Didier Stevens

Monday 28 December 2015

Maldoc GET Range

Filed under: maldoc,Malware — Didier Stevens @ 13:06

I’m providing a 2-day training at Brucon Spring Training 2016: “Analysing Malicious Documents“.

I analyzed a malicious document (365a04140b3abe71c6cb4248d5bbbb57a172f37fe878eec49dc90745f5c37ae3) that does something I hadn’t seen done before in VBS.

This maldoc drops a VBS script, that proceeds to download an executable. The PE file is XOR-encoded and embedded in a valid JPEG file. Here is the image:

20151228-135434

Look at the obfuscated code:

20151228-135746

Notice SetRequestHeader: This code is using HTTP and is adding something to the headers. Here is the deobfuscated code:

20151228-140004

This code is downloading a picture (wp.jpg), but not the complete picture. It sets a header (Range: bytes=28141-) to download only the XOR-encoded PE file hidden in the JPEG image.

 

5 Comments »

  1. Looks like the main page is now defaced by isis skidies.
    with pretty interesting content dropping malware svhost.exe.
    Do not use windows when connecting

    Comment by Anonymous — Tuesday 29 December 2015 @ 6:14

  2. Hi Dider,

    Great blog, we’ve referenced you in our new blog on the same macro technique at http://blogs.websense.com/security-labs/range-technique-permits-ursnif-jump-your-machine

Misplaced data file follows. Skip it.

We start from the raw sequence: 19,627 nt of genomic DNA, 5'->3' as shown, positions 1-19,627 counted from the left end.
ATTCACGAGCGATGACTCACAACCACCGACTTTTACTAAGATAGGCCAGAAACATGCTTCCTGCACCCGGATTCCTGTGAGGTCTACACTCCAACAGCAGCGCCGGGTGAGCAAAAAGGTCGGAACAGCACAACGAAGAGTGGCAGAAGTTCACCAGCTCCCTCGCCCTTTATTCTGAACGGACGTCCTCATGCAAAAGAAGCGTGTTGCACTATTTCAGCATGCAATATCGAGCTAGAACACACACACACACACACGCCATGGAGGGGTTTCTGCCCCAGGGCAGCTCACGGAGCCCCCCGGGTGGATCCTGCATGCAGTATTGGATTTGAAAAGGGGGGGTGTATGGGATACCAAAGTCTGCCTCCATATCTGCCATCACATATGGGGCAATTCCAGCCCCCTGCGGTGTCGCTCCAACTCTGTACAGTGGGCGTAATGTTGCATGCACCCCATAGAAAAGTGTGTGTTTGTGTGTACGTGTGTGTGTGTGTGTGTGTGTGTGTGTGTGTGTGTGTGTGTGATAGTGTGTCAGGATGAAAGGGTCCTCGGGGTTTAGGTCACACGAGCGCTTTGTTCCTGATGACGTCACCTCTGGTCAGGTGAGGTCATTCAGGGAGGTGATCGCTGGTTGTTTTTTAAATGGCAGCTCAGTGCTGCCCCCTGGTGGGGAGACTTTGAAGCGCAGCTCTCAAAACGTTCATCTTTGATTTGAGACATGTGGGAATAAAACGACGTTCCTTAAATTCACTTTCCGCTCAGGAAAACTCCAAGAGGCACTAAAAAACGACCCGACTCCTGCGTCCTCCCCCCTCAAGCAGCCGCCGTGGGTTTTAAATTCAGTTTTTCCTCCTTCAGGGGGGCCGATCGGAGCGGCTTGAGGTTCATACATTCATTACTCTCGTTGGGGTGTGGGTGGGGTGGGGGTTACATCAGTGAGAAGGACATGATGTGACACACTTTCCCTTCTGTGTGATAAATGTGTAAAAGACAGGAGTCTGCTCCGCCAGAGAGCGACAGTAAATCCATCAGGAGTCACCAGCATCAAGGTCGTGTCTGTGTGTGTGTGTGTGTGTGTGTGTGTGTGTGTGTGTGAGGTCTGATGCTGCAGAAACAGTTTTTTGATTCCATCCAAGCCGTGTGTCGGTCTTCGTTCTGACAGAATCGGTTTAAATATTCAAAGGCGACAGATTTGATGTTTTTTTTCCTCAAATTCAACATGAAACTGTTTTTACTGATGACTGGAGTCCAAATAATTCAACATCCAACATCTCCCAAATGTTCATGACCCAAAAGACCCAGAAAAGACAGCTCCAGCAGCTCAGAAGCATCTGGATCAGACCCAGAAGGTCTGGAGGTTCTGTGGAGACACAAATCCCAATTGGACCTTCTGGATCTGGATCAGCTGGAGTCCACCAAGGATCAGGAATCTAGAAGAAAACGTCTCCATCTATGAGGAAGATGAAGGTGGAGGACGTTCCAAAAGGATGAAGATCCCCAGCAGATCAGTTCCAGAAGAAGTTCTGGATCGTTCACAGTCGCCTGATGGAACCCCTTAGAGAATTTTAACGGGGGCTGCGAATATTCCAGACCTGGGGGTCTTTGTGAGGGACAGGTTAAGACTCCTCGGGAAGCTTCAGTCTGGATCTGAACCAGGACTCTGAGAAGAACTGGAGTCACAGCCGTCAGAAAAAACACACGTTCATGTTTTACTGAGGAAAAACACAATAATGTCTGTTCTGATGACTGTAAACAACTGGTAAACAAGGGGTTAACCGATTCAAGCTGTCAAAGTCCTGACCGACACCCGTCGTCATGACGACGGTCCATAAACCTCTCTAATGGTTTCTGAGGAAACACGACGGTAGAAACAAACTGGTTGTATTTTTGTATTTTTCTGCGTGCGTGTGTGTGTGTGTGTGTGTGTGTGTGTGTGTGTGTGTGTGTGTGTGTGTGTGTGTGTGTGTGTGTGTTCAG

Nick

    Comment by Nick Griffin — Monday 11 January 2016 @ 9:16

  3. […] Maldoc GET Range […]

    Pingback by Overview of Content Published In December | Didier Stevens — Wednesday 20 January 2016 @ 17:58

  4. This seems similar to stuff i talked about at Kiwicon in early dec 2015 – https://www.kiwicon.org/the-con/talks/#e206 . Slides aren’t widely available but feel free to ask me on twitter (@secvalve). The technique’s been feasible for ~15 years, i’m curious how old it’s usage in the wild is.

    Comment by Kate Pearce — Wednesday 11 May 2016 @ 8:02

  5. It was the first time I saw it in maldocs when I posted this.

    Comment by Didier Stevens — Thursday 12 May 2016 @ 5:56


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